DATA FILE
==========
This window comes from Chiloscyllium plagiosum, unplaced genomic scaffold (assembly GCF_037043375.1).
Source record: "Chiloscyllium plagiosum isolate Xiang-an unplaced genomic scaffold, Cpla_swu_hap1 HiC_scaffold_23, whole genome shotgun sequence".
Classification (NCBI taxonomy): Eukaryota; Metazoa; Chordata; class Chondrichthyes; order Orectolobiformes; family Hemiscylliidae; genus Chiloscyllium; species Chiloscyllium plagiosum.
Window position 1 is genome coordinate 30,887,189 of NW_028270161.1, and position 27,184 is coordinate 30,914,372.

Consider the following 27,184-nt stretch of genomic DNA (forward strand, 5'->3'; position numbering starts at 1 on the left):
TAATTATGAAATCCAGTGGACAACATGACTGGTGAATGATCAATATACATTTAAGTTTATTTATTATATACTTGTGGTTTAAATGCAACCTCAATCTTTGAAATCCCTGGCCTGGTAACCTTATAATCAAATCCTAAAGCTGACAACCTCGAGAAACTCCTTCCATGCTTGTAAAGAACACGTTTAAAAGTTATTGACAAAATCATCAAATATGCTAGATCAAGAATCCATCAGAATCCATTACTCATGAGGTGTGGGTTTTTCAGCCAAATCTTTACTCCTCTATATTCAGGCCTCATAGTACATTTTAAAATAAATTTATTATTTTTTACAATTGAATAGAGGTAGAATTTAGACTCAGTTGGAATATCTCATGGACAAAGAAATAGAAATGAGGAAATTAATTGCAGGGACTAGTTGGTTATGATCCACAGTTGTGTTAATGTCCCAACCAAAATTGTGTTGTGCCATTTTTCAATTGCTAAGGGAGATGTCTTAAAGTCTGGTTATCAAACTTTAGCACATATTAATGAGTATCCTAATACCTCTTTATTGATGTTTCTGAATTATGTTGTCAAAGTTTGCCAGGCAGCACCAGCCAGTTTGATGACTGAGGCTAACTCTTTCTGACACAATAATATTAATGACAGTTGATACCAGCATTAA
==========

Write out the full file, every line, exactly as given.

This window comes from Chiloscyllium plagiosum, unplaced genomic scaffold (assembly GCF_037043375.1).
Source record: "Chiloscyllium plagiosum isolate Xiang-an unplaced genomic scaffold, Cpla_swu_hap1 HiC_scaffold_23, whole genome shotgun sequence".
Classification (NCBI taxonomy): Eukaryota; Metazoa; Chordata; class Chondrichthyes; order Orectolobiformes; family Hemiscylliidae; genus Chiloscyllium; species Chiloscyllium plagiosum.
Window position 1 is genome coordinate 30,887,189 of NW_028270161.1, and position 27,184 is coordinate 30,914,372.

Consider the following 27,184-nt stretch of genomic DNA (forward strand, 5'->3'; position numbering starts at 1 on the left):
TAATTATGAAATCCAGTGGACAACATGACTGGTGAATGATCAATATACATTTAAGTTTATTTATTATATACTTGTGGTTTAAATGCAACCTCAATCTTTGAAATCCCTGGCCTGGTAACCTTATAATCAAATCCTAAAGCTGACAACCTCGAGAAACTCCTTCCATGCTTGTAAAGAACACGTTTAAAAGTTATTGACAAAATCATCAAATATGCTAGATCAAGAATCCATCAGAATCCATTACTCATGAGGTGTGGGTTTTTCAGCCAAATCTTTACTCCTCTATATTCAGGCCTCATAGTACATTTTAAAATAAATTTATTATTTTTTACAATTGAATAGAGGTAGAATTTAGACTCAGTTGGAATATCTCATGGACAAAGAAATAGAAATGAGGAAATTAATTGCAGGGACTAGTTGGTTATGATCCACAGTTGTGTTAATGTCCCAACCAAAATTGTGTTGTGCCATTTTTCAATTGCTAAGGGAGATGTCTTAAAGTCTGGTTATCAAACTTTAGCACATATTAATGAGTATCCTAATACCTCTTTATTGATGTTTCTGAATTATGTTGTCAAAGTTTGCCAGGCAGCACCAGCCAGTTTGATGACTGAGGCTAACTCTTTCTGACACAATAATATTAATGACAGTTGATACCAGCATTAA